By Ed Bruske
aka The Slow Cook
What could this 10-year-old eating lunch in a grade-school cafeteria in the District of Columbia possibly have to do with a 23-year-old guy delivering ice cream in rural Minnesota?
The answer, of course, is the pizza the girl is eating. It came from a multi-billion company started by Marvin Schwan, who broke into the food business in 1952 schlepping ice cream in an old panel truck out of Marshall, MN.
Today, according to the company's website, Schwan's Food has a presence in some 50 countries and employs more than 17,000 people. And it's still privately owned. Marvin Schwan was known as the "emperor of ice cream" when he died of a heart attack at age 64. But along the way, he built a diverse empire on the principles of feeding frozen convenience foods to the masses.
In 1970, the company placed a simple ad in the Wall Street Journal: "Wanted: Frozen Pizza Manufacturer." The result was Schwan's purchase of the Tony's brand pizza and its manufacturing facility in Salina, KS. That's a Tony's pizza the girl in the picture is eating.
Today, Schwan's has pizza plants in England, France and Germany as well as in the U.S. It also claims to be the world's largest maker of egg rolls.
It does seem a bit ironic that some companies are getting extraordinarily rich in part by selling frozen convenience foods to schools that say they're too poor to feed kids real food. Pizza is, hands down, the favorite food of American school children. This one arrives frozen in 28-pound boxes of neat little rectangular slices. Just 15 to 20 minutes in a 375-degree convection oven and the pizzas are ready to serve.
Here, according to one of those boxes, is what the pizzas are made of:
"Crust: Enriched flour (wheat flour, malted barley flour, niacin, iron, thiamine mononitrate, riboflavin, folic acid), water, defatted soy four, yeast, contains 2% or less of soybean oil, isolate soy protein, sugar, GDL (glucono-delta-lactone, DATEM, sodium bicarbonate, salt, partially hydrogenated soybean oil, dough conditioner (wheat starch, L-cysteine hydrochloride, ammonium sulfate);
"Topping: Low moisture part-skim mozzarella cheese (cultured pasteurized part-skim milk, salt, enzymes);
"Sauce: Tomatoes (water, tomato paste [not less than 28% soluble solids]), modified food starch, sugar, contains 2% or less of dextrose, salt, spices, onion, dehydrated romano cheese (sheep's and cow's milk, cheese cultures, salt, enzymes), garlic powder, paprika, citric acid, beet powder."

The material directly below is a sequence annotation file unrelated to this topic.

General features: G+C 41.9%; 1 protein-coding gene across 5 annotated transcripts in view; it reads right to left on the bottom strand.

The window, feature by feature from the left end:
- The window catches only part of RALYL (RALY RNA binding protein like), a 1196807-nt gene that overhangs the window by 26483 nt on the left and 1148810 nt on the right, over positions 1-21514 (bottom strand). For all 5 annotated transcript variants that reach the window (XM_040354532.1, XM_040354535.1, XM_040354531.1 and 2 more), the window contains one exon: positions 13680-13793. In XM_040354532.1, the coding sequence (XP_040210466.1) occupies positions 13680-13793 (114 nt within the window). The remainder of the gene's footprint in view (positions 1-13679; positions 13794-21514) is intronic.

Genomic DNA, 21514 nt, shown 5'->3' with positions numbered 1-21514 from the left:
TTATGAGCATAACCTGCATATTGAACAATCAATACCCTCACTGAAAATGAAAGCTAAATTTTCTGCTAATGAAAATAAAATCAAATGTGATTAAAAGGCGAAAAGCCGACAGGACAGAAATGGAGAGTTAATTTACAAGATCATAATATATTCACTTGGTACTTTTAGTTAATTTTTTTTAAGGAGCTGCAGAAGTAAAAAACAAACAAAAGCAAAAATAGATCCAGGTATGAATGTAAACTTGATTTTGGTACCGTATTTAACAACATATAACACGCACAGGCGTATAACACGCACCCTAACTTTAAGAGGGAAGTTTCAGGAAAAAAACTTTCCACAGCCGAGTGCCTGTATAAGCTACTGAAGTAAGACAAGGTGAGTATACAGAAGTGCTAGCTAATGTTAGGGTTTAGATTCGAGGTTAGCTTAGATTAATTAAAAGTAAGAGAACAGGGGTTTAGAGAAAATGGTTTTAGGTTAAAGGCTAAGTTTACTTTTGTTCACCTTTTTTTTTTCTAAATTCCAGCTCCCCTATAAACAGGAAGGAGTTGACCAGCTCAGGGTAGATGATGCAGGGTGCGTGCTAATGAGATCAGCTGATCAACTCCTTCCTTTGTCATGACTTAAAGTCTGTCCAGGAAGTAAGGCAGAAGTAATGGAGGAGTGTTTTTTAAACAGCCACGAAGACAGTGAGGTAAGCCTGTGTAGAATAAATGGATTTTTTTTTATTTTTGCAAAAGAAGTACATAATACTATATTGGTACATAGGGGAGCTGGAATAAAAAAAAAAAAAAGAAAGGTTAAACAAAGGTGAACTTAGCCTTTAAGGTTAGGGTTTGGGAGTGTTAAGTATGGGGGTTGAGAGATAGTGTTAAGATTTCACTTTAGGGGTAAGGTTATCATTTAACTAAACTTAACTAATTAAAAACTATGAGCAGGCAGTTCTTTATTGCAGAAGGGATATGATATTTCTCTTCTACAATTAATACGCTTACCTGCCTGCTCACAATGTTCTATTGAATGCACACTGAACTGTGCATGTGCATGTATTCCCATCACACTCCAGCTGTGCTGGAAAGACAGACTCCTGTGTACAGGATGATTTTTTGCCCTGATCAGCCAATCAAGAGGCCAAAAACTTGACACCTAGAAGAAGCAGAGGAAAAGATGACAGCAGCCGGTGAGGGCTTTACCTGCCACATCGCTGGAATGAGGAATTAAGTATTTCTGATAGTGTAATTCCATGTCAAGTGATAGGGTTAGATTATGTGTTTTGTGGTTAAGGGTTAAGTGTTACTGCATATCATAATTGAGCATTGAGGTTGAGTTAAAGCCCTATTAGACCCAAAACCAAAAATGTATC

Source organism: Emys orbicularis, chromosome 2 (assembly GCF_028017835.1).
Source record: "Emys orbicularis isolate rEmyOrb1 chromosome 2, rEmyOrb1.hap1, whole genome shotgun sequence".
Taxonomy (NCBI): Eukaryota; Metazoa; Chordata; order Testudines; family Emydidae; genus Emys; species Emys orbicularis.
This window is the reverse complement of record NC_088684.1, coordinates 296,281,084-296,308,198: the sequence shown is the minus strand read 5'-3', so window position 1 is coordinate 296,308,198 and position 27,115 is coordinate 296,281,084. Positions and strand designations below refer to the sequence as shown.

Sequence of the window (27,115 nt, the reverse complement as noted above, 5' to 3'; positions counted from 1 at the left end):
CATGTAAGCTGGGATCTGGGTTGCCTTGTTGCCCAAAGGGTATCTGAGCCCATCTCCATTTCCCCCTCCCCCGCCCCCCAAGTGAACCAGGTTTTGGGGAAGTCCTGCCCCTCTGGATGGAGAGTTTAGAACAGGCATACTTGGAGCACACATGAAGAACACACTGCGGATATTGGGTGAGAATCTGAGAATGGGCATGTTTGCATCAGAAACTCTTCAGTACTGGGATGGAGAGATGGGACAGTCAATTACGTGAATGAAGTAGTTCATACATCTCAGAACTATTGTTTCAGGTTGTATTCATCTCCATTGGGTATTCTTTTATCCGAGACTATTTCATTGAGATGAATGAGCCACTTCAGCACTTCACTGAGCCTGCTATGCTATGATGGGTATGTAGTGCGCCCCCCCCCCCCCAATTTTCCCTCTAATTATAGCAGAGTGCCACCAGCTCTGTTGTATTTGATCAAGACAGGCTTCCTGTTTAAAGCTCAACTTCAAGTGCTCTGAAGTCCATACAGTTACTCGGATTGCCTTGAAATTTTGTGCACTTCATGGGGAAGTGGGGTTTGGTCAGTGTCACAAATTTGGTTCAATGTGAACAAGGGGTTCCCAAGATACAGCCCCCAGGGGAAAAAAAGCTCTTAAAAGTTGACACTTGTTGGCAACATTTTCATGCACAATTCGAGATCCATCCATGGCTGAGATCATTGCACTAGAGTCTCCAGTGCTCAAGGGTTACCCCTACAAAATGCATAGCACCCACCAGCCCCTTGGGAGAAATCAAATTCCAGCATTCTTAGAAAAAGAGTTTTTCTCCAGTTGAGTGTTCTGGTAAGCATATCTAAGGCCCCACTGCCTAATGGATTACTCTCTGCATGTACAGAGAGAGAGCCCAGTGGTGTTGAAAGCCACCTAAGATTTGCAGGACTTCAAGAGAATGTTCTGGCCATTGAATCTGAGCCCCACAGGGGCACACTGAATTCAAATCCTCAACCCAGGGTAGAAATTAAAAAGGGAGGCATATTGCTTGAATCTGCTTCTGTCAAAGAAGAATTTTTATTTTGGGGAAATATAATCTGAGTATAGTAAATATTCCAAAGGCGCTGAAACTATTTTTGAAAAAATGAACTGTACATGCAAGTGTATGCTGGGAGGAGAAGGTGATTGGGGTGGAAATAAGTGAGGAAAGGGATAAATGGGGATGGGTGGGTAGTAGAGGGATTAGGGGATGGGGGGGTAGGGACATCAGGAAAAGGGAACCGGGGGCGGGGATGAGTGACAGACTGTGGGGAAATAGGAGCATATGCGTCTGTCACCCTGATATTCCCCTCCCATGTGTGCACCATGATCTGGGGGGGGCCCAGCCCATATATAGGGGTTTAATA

These pizzas are engineered at the factory to meet school meal specifications. Each 4.69-ounce portion of cheese pizza "provides 2 oz. equivalent meat/meat alternate, 2 1/2 servings of bread alternate, and 1/8 cup vegetable for the Child Nutrition Meal Pattern Requirements."
Schwan's is on the government list of 112 companies authorized by the U.S. Department of Agriculture to turn raw "commodity" food products donated by the federal government to its school meals program into finished processed foods that schools can serve directly to kids. That gives Shwan's fairly exclusive access to some 31 million children who eat a federally-subsidized school lunch every day.
Welcome to the business of school food.
6 years ago
The Food Lobby and school lunchReplyDelete
Schwann's is in there....
so school food = big business.ReplyDelete
That is going to be hard to change, it will have a domino affect.
I think information like this on the ingredients in our kids' food is incredibly important. Our district also 'donates' its USDA commodity mozzarella to Schwan's for the privilege of then paying for it to be processed into frozen pizzas that are served as often as once a week. They are relatively popular. The "Harvest Pizza" is one example - 830mg of sodium in a serving and no less than 83 ingredients! We're trying to post our school's ingredients in the lunch every day at www.scsfood.blogspot.com. Using this pizza as an example, we've made some progress with our district and a local vendor to make healthier, better tasting pizzas for the school for next fall.ReplyDelete
I just watched a video of Ann Cooper from 2007, one of the things she said that stuck with me the most is that she believes that the CDC should be in charge of School Lunches if the federal Government is to stay in charge.ReplyDelete
I suppose you could do worse with the ingredients, but that isn't to say, you couldn't do much, much better. Would it really cost more to make pizza without all the chemicals? I doubt it.ReplyDelete